Gresham College: talk from Prof John Powell, medical advisor
18 October 2012, 1pm.
Some dramatic music to listen to while reading - it's Alexandre Desplat's opening theme to the film Painted Veil which is suitable medical-themed (it features cholera). Press play.
Yesterday's free lunch time talk at Gresham College coincided both with my interests and my day off, which was handy.
Prof John Powell is a medical advisor who's worked on several television programmes and the ones he highlighted in his talk were Downton Abbey, Spanish Flu - the Forgotten Fallen and Casualty 1909. It was interesting stuff with some stills and clips, some of them pretty gruesome - prosthetics teams are a bit too good at gore these days.
As my spatial awareness and sense of direction is catastrophically dreadful I managed to miss the first five minutes of scene setting so I don't know how John got into the medical advising business (there's no career structure involved). I turned up as he was talking about a series he was involved in at the earliest stages (it might have been about anaesthetist / epidemiologist John Snow of cholera / water pump handle fame) which never came to fruition but which gave him contacts and an 'in' for the next time a medical advisor was needed.
He had a slide showing the various stages which a commissioned programme or series would go through, starting with an idea, a treatment (which is about ten pages long and gives an overview of story arcs and which characters are involved), draft script, shooting script, production (ie filming / shooting) and then post-production.
Depending on the programme the medical advisor may be brought in at the earliest stages of script writing and story development. For example to help in the thinking about what diseases people would get in the 1900s and what words did doctors use to describe them then (hence 'toxaemia' for pre-eclampsia in Downton Abbey in 1920).
Downton Abbey **Spoiler alert** **Spoiler alert** **Spoiler alert** **Spoiler alert**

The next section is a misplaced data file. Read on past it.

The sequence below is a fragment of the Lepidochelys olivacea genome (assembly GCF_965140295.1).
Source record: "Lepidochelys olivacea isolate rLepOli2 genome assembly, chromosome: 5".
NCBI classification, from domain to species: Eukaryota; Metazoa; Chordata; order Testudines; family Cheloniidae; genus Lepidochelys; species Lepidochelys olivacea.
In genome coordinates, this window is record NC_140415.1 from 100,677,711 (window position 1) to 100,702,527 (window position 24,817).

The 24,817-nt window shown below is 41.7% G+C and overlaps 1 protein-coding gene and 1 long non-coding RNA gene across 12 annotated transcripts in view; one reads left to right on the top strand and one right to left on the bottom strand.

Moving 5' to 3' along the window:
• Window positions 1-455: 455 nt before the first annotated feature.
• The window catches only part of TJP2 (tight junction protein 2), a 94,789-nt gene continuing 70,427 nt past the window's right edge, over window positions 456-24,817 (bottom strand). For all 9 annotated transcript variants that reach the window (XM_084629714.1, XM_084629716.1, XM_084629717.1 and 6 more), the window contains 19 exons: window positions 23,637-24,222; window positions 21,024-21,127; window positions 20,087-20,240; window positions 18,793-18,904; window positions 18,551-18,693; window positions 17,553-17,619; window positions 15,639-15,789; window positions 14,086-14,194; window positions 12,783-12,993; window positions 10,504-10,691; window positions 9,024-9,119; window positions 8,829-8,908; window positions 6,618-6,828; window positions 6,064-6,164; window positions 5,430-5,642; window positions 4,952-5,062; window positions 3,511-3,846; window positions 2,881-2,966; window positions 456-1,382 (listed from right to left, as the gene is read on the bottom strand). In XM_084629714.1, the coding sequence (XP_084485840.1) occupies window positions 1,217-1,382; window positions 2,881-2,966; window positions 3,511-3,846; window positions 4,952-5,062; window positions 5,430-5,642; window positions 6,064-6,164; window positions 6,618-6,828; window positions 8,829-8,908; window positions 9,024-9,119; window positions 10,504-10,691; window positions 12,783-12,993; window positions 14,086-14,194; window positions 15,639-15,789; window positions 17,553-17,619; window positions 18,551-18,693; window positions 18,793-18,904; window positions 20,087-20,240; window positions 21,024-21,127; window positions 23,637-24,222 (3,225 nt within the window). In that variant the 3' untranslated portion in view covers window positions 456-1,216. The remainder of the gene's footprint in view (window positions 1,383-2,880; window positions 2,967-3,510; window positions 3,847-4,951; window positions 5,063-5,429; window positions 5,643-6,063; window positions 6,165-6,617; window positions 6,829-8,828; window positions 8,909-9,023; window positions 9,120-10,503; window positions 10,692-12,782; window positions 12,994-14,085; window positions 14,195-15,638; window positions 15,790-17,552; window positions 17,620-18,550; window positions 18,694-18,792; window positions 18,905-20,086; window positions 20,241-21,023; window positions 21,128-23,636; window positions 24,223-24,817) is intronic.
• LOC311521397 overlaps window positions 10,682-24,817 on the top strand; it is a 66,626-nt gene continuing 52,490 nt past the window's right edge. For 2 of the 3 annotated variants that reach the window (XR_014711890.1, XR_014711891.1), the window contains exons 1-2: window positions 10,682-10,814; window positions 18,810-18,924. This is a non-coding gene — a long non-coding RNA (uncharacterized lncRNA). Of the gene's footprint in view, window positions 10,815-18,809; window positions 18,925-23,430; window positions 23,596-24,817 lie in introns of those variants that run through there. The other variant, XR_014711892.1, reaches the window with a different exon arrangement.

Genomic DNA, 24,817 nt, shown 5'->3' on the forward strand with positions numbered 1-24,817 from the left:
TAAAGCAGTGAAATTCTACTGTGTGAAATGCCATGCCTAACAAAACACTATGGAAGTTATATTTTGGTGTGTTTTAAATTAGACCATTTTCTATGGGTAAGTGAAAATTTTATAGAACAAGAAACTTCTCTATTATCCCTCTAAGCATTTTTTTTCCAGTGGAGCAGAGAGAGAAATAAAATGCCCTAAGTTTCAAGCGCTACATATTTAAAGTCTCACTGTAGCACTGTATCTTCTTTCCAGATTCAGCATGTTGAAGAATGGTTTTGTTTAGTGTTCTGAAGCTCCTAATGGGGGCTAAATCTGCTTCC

I have written this bit in white text on a white background for those who want to skip it, but if you want to read it you'll need to select the white space below to see the text. This probably won't work on mobiles so just scroll down past the next steel blue Spoiler Alert marker.
In the recent Downton storyline Lady Sybil gives birth to a healthy baby girl but dies from the effects of pre-eclampsia. At one point she suffers a fit and John was on set to make sure that the fitting (nicely acted, and I suppose icted (1), by the actress playing her, Jessica Findlay Brown) looked convincing on the cameras. As she's a bonny lass it was apparently rather hard work to make her look ill.
The storyline dramatised the tension between the fancy London doctor and the local family doctor (who was convinced that sonething was VERY WRONG but was overridden). Oops.
**Spoiler alert** **Spoiler alert** **Spoiler alert** **Spoiler alert**
John acknowledged that you really can't be 100% accurate in every aspect. For example the time course of a disease or its relief from medication tends to be compressed. A questioner at the end also pointed out that in modern real life there would be delays in even seeing a dictor, what with things as they are in the NHS. Also, a typical 1900s doctor wouldn't necessarily see such a wide range of ailments and any one patient might not experience multiple diseases in a short time frame. He also pointed out that the real life practice of medicine is plenty dramatic itself, with different characters and unpredictable outcomes.
|Could anything look more 'medicine of yore'? This is 'medicine bottles' from Flickr user Leo Reynolds|
In an example from earlier in the Downton series he talked about his research of the early medical literature so that they could create a scene in which a young healthy man (early 40s) has a plausible heart problem - something likely to be fatal but which some new technique could solve. They gave him pericarditis which had arisen from rheumatic fever. This introduced tension between the local family doctor, Dr Clarkson, and Mrs Crawley who is a nurse and widow of a paediatric specialist - she has more knowledge of this newer procedure but is of lower professional status. She encourages the wife of the afflicted man (Mr Drake) to give permission for fluid to be withdrawn from his pericardium and for adrenaline to be given if the heart needs restarting. Fortunately there's a happy ending.